Marking Ramadan, Palestinians launch ‘Date and Water’ campaign to break fast on the road

May 29, 2017

A group of Palestinian volunteers have launched their annual campaign to offer dates and water to drivers and their passengers across the occupied West Bank throughout the Islamic holy month of Ramadan.

Dubbed “Dates and Water”, the campaign has been launched for the third year and caters for travelers who are on the road at Iftar time, sunset.

Mahmoud Abdulmoneim, one of the volunteers responsible for the campaign, told Quds Press that the idea behind the campaign was initiated by a group of youths in the town of Sebastia, near occupied Nablus.

The youths wanted to encourage volunteering in the West Bank, Abdulmoneim said, adding that the location was chosen because it is a central area through which hundreds of Palestinians pass.

The process of distributing dates and water starts shortly before the call for Maghreb prayers, which comes at sunset, Abdulmoneim added.

Around 15 volunteers participate in the campaign, aiming to offer dates and water to around 300 travelers.

A number of local Palestinian companies and donors provide the dates to the volunteers for free.

The campaign was well-received, with some drivers coming out of their cars to help the volunteers distribute their Iftar packs, Quds Press cited Abdulmoneim saying.

The campaign inspired youth to come up with more initiatives, such as volunteering to clean and decorate Sebastia to mark the month of Ramadan.

Abdulmoneim called for utilizing the month of Ramadan to maximize volunteering activities among Palestinians and reinforce the sentiments of support and solidarity in light of the difficult living conditions that Palestinians endure under occupation.

Source: Middle East Monitor.

Link: https://www.middleeastmonitor.com/20170529-marking-ramadan-palestinian-volunteers-launch-campaign-to-enable-travellers-to-break-their-fast-on-the-road/.

Hamas says Ismail Haniyeh chosen as Islamic group’s leader

May 06, 2017

GAZA CITY, Gaza Strip (AP) — The Hamas Islamic militant movement that controls the Gaza Strip announced Saturday it had chosen its former Gaza prime minister Ismail Haniyeh as the group’s new political chief.

Haniyeh succeeds Hamas’ longtime exiled leader Khaled Mashaal, and the move comes shortly after Gaza’s rulers unveiled a new, seemingly more pragmatic political program aimed at ending the group’s international isolation.

Hamas is trying to rebrand itself as an Islamic national liberation movement, rather than a branch of the pan-Arab Muslim Brotherhood, which has been outlawed by Egypt. It has also dropped explicit language calling for Israel’s destruction, though it retains the goal of eventually “liberating” all of historic Palestine, which includes what is now Israel.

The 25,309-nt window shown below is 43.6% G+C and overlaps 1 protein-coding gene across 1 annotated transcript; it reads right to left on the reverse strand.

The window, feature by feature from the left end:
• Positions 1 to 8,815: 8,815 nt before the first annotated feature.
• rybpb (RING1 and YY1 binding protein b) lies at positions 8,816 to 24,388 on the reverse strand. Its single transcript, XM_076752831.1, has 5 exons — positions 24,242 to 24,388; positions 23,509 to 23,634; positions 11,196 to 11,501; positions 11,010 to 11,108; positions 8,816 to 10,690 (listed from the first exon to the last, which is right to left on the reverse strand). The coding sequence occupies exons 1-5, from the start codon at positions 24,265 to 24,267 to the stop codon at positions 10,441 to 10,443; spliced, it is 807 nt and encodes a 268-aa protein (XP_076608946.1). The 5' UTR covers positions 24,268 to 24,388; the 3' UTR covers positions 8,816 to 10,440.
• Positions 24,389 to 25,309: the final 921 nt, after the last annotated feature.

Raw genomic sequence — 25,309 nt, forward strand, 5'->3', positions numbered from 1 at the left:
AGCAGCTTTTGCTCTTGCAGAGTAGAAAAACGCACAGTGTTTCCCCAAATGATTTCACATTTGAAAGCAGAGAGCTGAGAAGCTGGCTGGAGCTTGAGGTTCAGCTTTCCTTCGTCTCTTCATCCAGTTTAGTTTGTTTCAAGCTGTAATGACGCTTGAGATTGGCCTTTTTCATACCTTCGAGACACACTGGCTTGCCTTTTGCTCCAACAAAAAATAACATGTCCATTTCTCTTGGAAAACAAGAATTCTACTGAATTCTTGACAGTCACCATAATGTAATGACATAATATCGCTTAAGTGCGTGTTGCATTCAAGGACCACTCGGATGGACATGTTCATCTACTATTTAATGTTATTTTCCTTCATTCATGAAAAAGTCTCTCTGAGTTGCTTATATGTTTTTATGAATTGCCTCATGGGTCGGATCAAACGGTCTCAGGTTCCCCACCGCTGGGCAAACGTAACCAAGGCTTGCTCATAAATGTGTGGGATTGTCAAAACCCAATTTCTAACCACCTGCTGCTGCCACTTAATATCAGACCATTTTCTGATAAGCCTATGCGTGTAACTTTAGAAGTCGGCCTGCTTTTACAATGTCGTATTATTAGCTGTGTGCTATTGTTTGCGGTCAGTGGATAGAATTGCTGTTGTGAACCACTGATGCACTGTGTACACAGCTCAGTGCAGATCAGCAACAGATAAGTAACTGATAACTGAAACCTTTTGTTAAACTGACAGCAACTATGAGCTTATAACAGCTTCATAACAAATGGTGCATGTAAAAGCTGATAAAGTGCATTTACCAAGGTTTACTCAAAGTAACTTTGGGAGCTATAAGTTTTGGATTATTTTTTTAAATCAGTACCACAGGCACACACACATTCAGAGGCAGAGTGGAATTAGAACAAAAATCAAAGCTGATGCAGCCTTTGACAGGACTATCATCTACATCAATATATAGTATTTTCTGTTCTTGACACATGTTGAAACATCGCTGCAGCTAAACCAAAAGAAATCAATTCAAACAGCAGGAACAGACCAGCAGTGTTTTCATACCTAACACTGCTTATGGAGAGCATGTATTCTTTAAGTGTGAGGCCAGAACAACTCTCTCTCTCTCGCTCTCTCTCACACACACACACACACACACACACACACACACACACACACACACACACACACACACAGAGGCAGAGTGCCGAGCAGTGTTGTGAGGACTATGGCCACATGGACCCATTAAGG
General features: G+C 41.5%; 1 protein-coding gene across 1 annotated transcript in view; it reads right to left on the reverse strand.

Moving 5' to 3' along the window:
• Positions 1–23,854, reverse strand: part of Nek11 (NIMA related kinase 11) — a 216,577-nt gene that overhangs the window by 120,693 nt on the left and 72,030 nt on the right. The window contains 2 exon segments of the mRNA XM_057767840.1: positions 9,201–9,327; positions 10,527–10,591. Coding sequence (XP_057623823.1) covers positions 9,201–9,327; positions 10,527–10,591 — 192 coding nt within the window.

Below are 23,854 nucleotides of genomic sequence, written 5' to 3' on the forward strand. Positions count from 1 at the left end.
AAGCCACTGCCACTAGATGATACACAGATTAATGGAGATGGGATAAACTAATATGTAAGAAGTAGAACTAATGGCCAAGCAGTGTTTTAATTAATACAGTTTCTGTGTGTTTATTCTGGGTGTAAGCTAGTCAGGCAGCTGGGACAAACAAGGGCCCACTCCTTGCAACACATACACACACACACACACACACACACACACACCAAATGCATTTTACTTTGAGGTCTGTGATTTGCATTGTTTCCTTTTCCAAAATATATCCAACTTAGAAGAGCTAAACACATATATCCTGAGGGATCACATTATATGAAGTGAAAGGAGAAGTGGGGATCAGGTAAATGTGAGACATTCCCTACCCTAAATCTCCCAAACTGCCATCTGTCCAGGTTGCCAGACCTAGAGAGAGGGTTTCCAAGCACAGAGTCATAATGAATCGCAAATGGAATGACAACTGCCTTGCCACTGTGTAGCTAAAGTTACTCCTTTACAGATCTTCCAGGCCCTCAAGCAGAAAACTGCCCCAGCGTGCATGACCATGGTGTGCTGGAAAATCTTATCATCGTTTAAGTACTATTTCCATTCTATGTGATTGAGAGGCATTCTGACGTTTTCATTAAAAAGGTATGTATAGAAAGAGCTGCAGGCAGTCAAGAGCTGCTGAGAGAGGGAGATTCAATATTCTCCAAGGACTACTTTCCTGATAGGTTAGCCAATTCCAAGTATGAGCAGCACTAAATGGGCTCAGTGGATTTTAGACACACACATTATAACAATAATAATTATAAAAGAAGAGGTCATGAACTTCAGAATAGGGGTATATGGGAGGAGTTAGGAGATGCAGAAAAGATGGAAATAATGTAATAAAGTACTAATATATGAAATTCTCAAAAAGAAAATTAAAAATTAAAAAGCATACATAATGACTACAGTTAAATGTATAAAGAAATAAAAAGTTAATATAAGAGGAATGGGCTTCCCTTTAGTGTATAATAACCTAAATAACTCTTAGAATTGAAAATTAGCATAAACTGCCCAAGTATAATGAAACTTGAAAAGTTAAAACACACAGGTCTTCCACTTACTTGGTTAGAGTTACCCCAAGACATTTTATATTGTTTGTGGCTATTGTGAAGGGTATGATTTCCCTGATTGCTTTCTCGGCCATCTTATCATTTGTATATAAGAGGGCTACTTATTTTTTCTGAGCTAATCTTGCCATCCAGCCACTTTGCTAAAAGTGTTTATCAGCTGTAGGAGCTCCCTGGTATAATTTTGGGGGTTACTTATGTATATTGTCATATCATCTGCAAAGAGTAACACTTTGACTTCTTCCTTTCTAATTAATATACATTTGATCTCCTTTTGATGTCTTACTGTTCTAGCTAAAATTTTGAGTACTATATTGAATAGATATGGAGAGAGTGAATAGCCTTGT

Hamas spokesman Fawzi Barhoum said the group hoped Haniyeh’s election “would see opening to the region.” Hamas has ruled Gaza since 2007, after securing an overwhelming victory in legislative elections the previous year and ending 40 years of political domination by its rival Fatah party. Hamas captured the coastal strip by violently overthrowing forces loyal to the Fatah movement, led by Western-backed Palestinian President Mahmoud Abbas.

Israel, along with Egypt, has been enforcing a crippling border blockade against them since then. Though it has softened some of its rhetoric, Hamas’ new platform clung to the hard-line positions that led to its isolation. The group reaffirmed it will not recognize Israel, renounce violence or recognize previous interim Israeli-Palestinian peace deals — the West’s long-standing conditions for dealing with Hamas.

In its founding charter, Hamas called for setting up an Islamic state in historic Palestine, or the territory between the Mediterranean and the Jordan River, which also includes Israel. It also included anti-Jewish references.

Over the years, Hamas has carried out shootings, suicide bombings and rocket attacks against Israel. Since 2008, Israel and Hamas militants in Gaza have fought three cross-border wars. Abbas has been an outspoken opponent of violence, saying it undercuts Palestinian interests. Repeated reconciliation efforts between the Palestinian factions have failed. Hamas has sharply criticized Abbas’ political program, which rests on setting up a Palestinian state in the West Bank, Gaza Strip and east Jerusalem, lands Israel captured in the 1967 Mideast War.

Haniyeh’s selection marks the final phase of the secretive Hamas elections. In February, the group chose militant commander Yehiya Sinwar, one of its most hard-line figures, as its new Gaza chief in charge of the group’s core power base.